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Japan's prime minister steps down

Naoto Kan's move follows widespread criticism of his government's response to the March earthquake and tsunami.

August 26, 2011|By John M. Glionna | Los Angeles Times Staff Writer

"He has the practicality to quickly put the next government in place," said Saito. "He has this sense of expediency; he wants to get things done sooner than later."

But DPJ party power broker Ichiro Ozawa indicated that he was unlikely to back Maehara, even though he is popular with voters, according to Japanese press reports.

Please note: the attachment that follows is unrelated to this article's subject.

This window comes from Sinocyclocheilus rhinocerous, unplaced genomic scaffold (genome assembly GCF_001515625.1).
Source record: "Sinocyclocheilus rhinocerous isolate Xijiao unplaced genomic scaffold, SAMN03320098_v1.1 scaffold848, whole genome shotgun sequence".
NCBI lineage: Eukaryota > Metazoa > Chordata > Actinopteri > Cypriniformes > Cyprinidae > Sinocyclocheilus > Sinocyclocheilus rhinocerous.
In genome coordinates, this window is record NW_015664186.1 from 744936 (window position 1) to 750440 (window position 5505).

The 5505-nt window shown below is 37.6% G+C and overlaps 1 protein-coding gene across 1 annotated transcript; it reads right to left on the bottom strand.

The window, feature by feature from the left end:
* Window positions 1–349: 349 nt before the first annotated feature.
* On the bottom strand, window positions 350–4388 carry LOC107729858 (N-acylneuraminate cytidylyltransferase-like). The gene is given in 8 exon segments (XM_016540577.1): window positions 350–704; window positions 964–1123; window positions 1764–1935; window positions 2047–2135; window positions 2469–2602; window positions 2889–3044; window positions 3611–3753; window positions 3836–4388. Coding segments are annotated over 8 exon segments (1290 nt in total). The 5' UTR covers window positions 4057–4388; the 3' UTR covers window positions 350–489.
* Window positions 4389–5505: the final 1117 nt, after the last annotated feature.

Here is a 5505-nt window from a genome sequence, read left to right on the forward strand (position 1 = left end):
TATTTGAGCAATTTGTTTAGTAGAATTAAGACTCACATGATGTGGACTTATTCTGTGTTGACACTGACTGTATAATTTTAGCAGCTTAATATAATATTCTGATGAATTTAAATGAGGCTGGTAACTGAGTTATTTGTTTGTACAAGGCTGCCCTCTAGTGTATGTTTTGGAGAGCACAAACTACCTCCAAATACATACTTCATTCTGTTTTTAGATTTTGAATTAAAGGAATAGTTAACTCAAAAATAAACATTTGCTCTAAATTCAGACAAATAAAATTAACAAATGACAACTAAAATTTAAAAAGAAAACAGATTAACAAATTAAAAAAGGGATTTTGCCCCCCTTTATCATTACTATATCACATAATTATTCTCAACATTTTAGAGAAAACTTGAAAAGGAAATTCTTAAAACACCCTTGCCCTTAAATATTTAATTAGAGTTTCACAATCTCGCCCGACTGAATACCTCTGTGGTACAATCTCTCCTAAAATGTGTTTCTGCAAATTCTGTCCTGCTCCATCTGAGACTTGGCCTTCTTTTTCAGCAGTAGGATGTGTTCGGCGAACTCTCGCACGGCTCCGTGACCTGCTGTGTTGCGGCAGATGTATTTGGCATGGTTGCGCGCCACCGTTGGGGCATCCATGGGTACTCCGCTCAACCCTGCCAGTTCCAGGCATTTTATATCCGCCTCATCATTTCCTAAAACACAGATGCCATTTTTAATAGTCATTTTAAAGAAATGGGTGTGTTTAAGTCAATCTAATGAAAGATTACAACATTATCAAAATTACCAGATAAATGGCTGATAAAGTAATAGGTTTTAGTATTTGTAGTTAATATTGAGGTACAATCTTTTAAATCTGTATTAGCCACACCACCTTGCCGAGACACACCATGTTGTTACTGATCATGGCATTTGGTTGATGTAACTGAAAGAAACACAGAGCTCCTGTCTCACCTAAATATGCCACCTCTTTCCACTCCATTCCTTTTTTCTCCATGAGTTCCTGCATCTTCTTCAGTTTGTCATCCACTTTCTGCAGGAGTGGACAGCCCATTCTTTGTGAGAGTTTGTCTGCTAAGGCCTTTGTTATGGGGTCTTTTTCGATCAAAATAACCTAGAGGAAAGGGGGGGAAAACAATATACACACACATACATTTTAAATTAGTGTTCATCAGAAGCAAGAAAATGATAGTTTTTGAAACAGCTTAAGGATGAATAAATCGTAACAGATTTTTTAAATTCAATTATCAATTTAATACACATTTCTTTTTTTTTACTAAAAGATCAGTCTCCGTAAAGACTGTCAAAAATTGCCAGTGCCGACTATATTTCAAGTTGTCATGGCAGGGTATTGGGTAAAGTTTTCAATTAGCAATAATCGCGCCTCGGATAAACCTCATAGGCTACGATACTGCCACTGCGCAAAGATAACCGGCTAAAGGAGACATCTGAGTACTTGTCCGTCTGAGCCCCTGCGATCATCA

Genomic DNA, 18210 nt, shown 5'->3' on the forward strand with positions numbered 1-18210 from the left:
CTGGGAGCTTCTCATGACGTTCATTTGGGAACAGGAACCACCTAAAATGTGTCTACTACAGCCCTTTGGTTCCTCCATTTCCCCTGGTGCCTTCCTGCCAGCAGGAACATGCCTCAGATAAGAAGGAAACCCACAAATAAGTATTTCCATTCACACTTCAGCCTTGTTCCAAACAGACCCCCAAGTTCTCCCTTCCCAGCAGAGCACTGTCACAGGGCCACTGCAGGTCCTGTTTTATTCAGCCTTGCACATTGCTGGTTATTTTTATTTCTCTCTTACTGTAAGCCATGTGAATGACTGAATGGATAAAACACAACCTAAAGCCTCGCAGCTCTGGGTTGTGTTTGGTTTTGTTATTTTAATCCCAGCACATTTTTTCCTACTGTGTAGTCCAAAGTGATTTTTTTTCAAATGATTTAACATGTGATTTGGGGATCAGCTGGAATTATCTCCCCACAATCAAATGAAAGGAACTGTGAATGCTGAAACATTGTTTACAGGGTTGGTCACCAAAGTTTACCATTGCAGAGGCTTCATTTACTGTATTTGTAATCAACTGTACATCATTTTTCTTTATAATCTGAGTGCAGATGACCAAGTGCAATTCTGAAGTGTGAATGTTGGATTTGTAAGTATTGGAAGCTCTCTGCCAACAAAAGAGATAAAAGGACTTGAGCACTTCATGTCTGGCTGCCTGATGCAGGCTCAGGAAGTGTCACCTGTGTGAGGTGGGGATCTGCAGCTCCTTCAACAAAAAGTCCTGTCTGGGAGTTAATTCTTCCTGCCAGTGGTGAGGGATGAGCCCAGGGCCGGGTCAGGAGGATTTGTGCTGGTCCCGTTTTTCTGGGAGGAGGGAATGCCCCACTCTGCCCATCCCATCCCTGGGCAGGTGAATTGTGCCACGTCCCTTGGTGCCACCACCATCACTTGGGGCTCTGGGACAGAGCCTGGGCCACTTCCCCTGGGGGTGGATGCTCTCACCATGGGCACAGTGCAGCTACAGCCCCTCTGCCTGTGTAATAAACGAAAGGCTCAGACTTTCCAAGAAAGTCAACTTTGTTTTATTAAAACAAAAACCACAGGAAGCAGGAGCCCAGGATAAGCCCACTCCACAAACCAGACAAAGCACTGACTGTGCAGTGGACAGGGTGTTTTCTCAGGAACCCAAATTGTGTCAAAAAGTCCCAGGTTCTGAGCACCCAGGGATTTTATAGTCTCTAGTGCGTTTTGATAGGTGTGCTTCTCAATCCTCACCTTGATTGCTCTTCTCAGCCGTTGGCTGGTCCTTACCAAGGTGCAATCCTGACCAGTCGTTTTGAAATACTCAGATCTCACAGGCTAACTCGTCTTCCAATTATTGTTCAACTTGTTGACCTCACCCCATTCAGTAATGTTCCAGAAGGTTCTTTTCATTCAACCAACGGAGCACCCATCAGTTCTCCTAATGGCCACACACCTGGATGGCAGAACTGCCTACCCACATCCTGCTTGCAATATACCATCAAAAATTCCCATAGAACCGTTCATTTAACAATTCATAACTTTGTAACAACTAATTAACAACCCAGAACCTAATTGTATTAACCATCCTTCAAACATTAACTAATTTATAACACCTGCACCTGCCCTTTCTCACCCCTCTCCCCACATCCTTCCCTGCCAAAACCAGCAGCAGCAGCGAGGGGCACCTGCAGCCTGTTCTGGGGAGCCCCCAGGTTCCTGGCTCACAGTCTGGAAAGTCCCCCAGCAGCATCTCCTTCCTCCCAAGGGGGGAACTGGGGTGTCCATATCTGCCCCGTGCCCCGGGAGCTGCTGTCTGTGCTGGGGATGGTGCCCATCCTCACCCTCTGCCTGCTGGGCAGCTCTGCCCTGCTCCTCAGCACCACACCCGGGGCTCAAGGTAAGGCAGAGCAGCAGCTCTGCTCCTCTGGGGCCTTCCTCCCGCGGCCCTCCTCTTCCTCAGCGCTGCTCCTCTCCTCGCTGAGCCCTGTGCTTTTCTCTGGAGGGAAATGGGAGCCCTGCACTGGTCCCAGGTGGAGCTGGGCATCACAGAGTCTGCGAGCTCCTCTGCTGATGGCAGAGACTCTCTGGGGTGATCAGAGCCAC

Domoto said the nation's next prime minister must be able to look outside the nation's borders to become a more effective world player. "We need someone who has a greater sense of international politics, not one who continues to look inward," she said.

While many outside experts say that Maehara remains the one to beat, they admit that Japan's politics are nearly impossible to predict.

"One maxim for Japan leadership is that the guy we all want is never the guy who wins," said Harris. "Whoever comes out on top this time, just like all the other times before that, will leave people scratching their heads, saying, 'I wonder why they chose him?'"

john.glionna@latimes.com

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